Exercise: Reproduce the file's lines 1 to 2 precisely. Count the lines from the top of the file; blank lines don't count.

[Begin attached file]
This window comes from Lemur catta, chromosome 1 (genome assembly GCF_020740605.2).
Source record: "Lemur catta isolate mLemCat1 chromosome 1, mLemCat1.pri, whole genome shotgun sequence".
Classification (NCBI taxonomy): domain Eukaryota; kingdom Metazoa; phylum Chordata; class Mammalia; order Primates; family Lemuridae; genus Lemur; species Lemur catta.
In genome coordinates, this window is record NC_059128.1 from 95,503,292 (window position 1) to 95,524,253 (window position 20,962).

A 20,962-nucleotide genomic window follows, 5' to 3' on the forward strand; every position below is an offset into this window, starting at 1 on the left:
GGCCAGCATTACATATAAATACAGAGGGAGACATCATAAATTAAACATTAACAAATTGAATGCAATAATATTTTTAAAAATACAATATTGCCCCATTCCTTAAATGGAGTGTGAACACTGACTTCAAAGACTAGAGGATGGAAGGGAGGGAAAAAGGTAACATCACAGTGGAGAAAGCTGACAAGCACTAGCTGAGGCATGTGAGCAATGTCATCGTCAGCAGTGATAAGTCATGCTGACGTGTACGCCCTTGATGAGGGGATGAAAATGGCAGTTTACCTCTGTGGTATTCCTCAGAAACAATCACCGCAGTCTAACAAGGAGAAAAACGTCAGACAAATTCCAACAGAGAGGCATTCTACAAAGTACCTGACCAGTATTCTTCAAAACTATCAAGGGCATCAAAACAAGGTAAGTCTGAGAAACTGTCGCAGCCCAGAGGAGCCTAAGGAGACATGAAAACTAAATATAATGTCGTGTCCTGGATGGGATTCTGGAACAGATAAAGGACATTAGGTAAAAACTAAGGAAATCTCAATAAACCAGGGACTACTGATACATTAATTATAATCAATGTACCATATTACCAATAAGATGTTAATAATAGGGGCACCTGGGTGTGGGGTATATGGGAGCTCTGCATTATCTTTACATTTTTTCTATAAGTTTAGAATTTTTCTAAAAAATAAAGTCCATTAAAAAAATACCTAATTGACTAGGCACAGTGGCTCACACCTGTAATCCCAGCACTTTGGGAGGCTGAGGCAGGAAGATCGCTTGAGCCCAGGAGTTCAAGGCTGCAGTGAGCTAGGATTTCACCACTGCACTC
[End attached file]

This window comes from Lemur catta, chromosome 1 (genome assembly GCF_020740605.2).
Source record: "Lemur catta isolate mLemCat1 chromosome 1, mLemCat1.pri, whole genome shotgun sequence".